There will be a few spoilers here, dealing with the changes made in this adaptation.
Released digitally July 24th and hitting physical release August 7th, Ghost in the Shell is the American remake of the seminal 1995 anime; starring Scarlett Johansson as the Major, a cybernetically (see, Shell) enhanced police officer who strives to uncover the secrets of her lost past. Directed by Rupert Sanders (of Snow White and the Huntsman fame) and written by Jamie Moss (who possesses some smaller writing stints on X-Men First Class and Rise of the Planet of the Apes, with his only large writing credit previous to Ghost in the Shell being the Netflix movie “Spectral”) the film boasts incredible art direction, and the promise of renewed interest in the franchise itself.
Does it deliver then? In short, not entirely. Though there is definite promise and praise to allocate, it pains me to say, I was left feeling a little cold after viewing, and it’s for this reason alone – Everything about this film was right, the director was right, the cast was right, the effects teams were right, even the soundtrack, which evokes a more contemporary take on the cyberpunk motif, was absolutely correct and necessary. The only element I could argue was a bit wonky from the offset was the writing (I’ll get to that later though). But in execution, it’s in the editing suite is where I feel like this film was hampered.
There are a few things that I can be incredibly positive about, the films setting. The evident work that has gone into this bubblegum Bladerunner is a joy to stare at. The city is masterfully rendered with both CG and Practical effects working together to create a very ‘lived in’ city, but one that’s also full of life . Its mix of Asian and American sensibilities really make it a memorable place, and somehow grounding it in reality. It’s a sight to behold and It really feels like a 1980’s anime metropolis come to life; Neon lights, animated billboards and holograms are juxtaposed with underbelly of the city, it’s all grungy, messy, and above all, classically cyberpunk stuff. Aesthetically matching something closer to Tetsuo: Iron Man, it’s here where the villain of the piece makes his nest. It’s in the clash of these two faces of the city, where much of the film revels, in the in-between, where the Major’s investigation takes place.
The soundtrack works in tandem with the lovingly crafted production to really sell the whole package. The electronic hum of the city is worked into the score to create a omniscient element to the city, and It really, in many ways, is the little red ribbon on top of the present.
Johansson, portrays the Major incredibly well, adding just enough nuance to her performance to convey that air of bubbling intensity under a general detachment from reality. It’s suitable enough for her story arc, and holds up against similar characters in Ghost in the Shell’s ilk, i.e. Deckard. Their stoicity is as much an element of this genre as a shootout is to a western. The rest of the cast deliver too, and for the most part, the casting in this movie was spot on (whitewashing criticisms aside, as they don’t really hold much weight against this film which features an multi ethnic cast all playing interesting and nuanced characters).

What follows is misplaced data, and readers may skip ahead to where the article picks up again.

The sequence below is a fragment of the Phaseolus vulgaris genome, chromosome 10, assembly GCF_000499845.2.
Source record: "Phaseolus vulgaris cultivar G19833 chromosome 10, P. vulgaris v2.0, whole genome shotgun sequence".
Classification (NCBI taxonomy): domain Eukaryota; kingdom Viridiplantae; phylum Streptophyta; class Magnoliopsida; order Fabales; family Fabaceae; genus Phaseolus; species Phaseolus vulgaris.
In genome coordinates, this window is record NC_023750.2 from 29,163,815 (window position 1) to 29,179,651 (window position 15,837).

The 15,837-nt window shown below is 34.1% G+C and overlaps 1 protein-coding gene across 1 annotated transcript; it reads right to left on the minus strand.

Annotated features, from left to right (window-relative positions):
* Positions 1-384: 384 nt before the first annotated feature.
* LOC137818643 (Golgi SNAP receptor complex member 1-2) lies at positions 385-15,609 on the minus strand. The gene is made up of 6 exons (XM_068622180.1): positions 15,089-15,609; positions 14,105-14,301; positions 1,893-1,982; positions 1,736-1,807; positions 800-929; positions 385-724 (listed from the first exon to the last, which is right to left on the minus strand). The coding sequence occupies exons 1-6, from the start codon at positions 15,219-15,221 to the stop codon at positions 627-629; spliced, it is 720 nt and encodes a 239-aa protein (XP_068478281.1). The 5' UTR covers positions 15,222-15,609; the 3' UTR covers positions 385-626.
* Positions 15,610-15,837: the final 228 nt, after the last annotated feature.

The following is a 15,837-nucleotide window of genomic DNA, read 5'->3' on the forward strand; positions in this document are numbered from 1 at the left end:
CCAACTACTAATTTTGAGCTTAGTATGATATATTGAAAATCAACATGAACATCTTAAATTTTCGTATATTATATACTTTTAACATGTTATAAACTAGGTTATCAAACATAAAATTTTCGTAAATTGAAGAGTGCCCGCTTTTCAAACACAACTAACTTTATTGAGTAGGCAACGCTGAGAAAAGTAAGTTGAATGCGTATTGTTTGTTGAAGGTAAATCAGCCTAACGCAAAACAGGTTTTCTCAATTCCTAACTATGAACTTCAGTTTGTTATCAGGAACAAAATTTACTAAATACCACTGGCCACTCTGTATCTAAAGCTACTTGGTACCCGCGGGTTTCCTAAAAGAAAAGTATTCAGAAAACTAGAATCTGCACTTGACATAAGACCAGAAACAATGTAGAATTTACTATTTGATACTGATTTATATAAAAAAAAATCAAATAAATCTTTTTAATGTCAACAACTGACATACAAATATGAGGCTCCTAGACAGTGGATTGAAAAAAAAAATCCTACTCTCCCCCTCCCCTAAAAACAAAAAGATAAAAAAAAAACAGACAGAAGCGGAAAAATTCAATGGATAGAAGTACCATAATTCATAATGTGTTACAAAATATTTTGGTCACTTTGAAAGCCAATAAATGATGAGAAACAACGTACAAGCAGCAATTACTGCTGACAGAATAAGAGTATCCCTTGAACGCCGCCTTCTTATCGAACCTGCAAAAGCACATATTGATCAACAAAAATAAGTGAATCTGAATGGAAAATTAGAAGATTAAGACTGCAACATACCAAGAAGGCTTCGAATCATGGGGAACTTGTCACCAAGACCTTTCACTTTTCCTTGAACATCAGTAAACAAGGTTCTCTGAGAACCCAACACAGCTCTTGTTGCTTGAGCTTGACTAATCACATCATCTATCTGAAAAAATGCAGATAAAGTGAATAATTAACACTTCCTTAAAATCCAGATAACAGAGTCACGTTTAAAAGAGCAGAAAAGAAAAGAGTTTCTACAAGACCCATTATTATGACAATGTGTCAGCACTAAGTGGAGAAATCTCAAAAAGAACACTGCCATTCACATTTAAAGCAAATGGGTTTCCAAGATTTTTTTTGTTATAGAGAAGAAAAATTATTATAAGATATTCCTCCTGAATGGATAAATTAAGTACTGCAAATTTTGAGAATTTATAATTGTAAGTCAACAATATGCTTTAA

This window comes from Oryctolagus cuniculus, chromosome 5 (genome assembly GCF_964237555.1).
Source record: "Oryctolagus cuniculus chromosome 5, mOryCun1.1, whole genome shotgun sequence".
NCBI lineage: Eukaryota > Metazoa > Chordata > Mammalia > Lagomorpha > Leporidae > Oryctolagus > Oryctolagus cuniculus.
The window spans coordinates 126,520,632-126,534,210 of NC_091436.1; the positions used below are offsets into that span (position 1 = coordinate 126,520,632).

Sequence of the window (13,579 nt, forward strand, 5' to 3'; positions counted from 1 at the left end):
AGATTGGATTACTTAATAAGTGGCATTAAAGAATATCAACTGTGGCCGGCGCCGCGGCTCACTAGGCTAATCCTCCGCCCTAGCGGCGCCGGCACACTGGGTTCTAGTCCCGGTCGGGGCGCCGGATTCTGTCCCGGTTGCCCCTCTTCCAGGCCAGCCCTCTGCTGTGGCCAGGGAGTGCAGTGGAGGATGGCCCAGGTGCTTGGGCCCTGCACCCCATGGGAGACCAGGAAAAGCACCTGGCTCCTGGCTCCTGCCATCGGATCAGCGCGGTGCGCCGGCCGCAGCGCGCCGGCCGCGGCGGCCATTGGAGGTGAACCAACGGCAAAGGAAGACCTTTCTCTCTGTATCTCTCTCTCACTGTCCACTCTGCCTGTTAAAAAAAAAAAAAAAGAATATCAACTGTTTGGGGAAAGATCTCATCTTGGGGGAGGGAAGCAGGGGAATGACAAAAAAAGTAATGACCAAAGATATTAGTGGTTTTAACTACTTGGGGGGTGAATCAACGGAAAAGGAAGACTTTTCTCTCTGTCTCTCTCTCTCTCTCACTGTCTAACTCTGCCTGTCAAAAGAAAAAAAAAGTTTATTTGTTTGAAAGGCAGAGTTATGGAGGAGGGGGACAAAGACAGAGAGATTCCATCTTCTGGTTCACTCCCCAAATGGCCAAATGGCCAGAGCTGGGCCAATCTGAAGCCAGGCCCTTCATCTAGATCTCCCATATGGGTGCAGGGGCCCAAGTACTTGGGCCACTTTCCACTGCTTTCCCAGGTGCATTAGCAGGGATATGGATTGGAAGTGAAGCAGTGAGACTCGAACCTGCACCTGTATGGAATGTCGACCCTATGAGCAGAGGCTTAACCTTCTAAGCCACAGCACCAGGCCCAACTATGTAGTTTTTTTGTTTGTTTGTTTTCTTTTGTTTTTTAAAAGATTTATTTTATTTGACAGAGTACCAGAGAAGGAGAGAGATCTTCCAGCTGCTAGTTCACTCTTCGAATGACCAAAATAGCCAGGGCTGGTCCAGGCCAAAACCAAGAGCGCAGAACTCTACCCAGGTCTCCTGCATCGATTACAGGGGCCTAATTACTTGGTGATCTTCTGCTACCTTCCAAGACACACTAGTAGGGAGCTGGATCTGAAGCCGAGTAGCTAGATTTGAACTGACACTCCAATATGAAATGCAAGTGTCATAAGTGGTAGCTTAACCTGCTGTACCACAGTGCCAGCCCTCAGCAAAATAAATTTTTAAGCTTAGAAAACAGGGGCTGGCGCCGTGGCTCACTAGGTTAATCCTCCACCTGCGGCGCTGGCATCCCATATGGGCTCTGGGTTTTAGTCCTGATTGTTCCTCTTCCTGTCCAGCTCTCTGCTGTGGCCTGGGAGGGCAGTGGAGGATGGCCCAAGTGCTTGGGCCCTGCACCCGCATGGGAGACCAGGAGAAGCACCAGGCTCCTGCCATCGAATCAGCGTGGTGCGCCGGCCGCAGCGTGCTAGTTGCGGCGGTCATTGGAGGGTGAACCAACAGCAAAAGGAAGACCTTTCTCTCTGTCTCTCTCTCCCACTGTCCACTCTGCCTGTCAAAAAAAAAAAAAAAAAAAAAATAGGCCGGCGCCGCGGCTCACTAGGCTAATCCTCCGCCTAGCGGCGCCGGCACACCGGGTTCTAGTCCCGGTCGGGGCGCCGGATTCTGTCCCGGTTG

So why do I feel that this movie doesn’t entirely deliver? Here’s my problem then, why go to the expense of rendering this city. Building this world, making it convincing, spending countless hours on hair, makeup, set design, CGI, costume design, reference to source material, even framing your shots in a compelling way, if you’re going to make your cuts incredibly fast? Why am I not allowed to drink in the atmosphere that it is so evidently implied by the pre-existing fabrication work? The entire film moves at such a pace as to not let the viewer ‘breathe the film’. Fast cuts are synonymous with modern movie making, especially in the action genre, but for a property like Ghost in the Shell, something more ponderous and sombre is required. Editing should not be as infuriatingly bombastic as it is here, which wastes all of the good work put into the film.
Then there’s the writing aspect. In a film, based on a property that deals with pretty hefty themes, why was it felt that a love story was needed? It works against the melancholia present in the original anime and really goes a long way in making it seem overly generic, when the key selling point with a property such as this is surely how different it is to mainstream sci-fi?
I’m certainly in two minds about the overall package, whilst I have nothing but high praise – and I really do commend the wonderfully strong art direction here – as there’s plenty in this movie to like, perhaps even love. But some of that is marred by a lack of faith in the film goer’s patience, perhaps a lack of confidence in the power of a long shot to sell the emotion of a scene, or to reinforce the emptiness a character feels amidst the humdrum of city life. Ghost in the Shell was clearly made by people who care about the franchise, but I’m left feeling that for every perfect stride this movie makes, there are a few missteps along the way.
Joe Crouch is a crusty mollusc with delusions of grandeur and pretensions of artistic endeavour. His tea is served between two and four. He tweets, infrequently @Grost and Instagrams his food @Sourcrouch.